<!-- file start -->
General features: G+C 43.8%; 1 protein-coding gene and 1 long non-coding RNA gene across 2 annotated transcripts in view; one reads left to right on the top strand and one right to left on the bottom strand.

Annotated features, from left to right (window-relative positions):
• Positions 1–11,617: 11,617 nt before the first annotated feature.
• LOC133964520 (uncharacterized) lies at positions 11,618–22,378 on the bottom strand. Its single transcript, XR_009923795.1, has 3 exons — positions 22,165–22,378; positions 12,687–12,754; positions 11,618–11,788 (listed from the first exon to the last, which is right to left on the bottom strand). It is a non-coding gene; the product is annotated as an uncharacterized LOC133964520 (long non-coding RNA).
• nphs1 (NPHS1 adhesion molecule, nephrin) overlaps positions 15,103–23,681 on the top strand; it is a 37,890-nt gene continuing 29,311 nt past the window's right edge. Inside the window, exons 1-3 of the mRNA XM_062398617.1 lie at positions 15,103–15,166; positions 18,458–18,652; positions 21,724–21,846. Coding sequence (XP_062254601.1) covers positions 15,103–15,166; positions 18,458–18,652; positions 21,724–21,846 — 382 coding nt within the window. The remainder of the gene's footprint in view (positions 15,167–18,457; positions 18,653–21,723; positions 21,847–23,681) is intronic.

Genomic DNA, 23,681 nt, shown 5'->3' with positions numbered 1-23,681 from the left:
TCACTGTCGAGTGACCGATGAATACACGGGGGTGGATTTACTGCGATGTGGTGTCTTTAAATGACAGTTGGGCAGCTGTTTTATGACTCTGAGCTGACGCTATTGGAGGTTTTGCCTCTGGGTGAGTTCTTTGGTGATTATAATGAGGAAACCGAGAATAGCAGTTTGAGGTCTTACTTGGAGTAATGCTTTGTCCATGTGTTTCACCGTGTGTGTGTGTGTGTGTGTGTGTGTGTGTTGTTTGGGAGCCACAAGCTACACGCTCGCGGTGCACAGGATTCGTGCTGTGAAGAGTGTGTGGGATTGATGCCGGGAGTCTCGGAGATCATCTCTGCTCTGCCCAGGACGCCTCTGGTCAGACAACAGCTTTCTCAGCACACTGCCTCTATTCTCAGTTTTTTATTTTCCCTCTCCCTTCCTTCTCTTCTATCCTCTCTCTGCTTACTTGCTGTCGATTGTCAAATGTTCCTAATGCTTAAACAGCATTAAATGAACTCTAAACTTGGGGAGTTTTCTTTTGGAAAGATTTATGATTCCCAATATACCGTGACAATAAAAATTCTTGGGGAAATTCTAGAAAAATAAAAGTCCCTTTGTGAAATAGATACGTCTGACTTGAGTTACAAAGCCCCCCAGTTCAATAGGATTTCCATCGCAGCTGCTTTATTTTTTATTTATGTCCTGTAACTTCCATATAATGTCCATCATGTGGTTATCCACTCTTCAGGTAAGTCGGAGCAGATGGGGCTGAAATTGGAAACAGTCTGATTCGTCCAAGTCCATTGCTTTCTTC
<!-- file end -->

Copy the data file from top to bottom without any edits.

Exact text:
General features: G+C 43.8%; 1 protein-coding gene and 1 long non-coding RNA gene across 2 annotated transcripts in view; one reads left to right on the top strand and one right to left on the bottom strand.

Annotated features, from left to right (window-relative positions):
• Positions 1–11,617: 11,617 nt before the first annotated feature.
• LOC133964520 (uncharacterized) lies at positions 11,618–22,378 on the bottom strand. Its single transcript, XR_009923795.1, has 3 exons — positions 22,165–22,378; positions 12,687–12,754; positions 11,618–11,788 (listed from the first exon to the last, which is right to left on the bottom strand). It is a non-coding gene; the product is annotated as an uncharacterized LOC133964520 (long non-coding RNA).
• nphs1 (NPHS1 adhesion molecule, nephrin) overlaps positions 15,103–23,681 on the top strand; it is a 37,890-nt gene continuing 29,311 nt past the window's right edge. Inside the window, exons 1-3 of the mRNA XM_062398617.1 lie at positions 15,103–15,166; positions 18,458–18,652; positions 21,724–21,846. Coding sequence (XP_062254601.1) covers positions 15,103–15,166; positions 18,458–18,652; positions 21,724–21,846 — 382 coding nt within the window. The remainder of the gene's footprint in view (positions 15,167–18,457; positions 18,653–21,723; positions 21,847–23,681) is intronic.

Genomic DNA, 23,681 nt, shown 5'->3' with positions numbered 1-23,681 from the left:
TCACTGTCGAGTGACCGATGAATACACGGGGGTGGATTTACTGCGATGTGGTGTCTTTAAATGACAGTTGGGCAGCTGTTTTATGACTCTGAGCTGACGCTATTGGAGGTTTTGCCTCTGGGTGAGTTCTTTGGTGATTATAATGAGGAAACCGAGAATAGCAGTTTGAGGTCTTACTTGGAGTAATGCTTTGTCCATGTGTTTCACCGTGTGTGTGTGTGTGTGTGTGTGTGTGTGTTGTTTGGGAGCCACAAGCTACACGCTCGCGGTGCACAGGATTCGTGCTGTGAAGAGTGTGTGGGATTGATGCCGGGAGTCTCGGAGATCATCTCTGCTCTGCCCAGGACGCCTCTGGTCAGACAACAGCTTTCTCAGCACACTGCCTCTATTCTCAGTTTTTTATTTTCCCTCTCCCTTCCTTCTCTTCTATCCTCTCTCTGCTTACTTGCTGTCGATTGTCAAATGTTCCTAATGCTTAAACAGCATTAAATGAACTCTAAACTTGGGGAGTTTTCTTTTGGAAAGATTTATGATTCCCAATATACCGTGACAATAAAAATTCTTGGGGAAATTCTAGAAAAATAAAAGTCCCTTTGTGAAATAGATACGTCTGACTTGAGTTACAAAGCCCCCCAGTTCAATAGGATTTCCATCGCAGCTGCTTTATTTTTTATTTATGTCCTGTAACTTCCATATAATGTCCATCATGTGGTTATCCACTCTTCAGGTAAGTCGGAGCAGATGGGGCTGAAATTGGAAACAGTCTGATTCGTCCAAGTCCATTGCTTTCTTC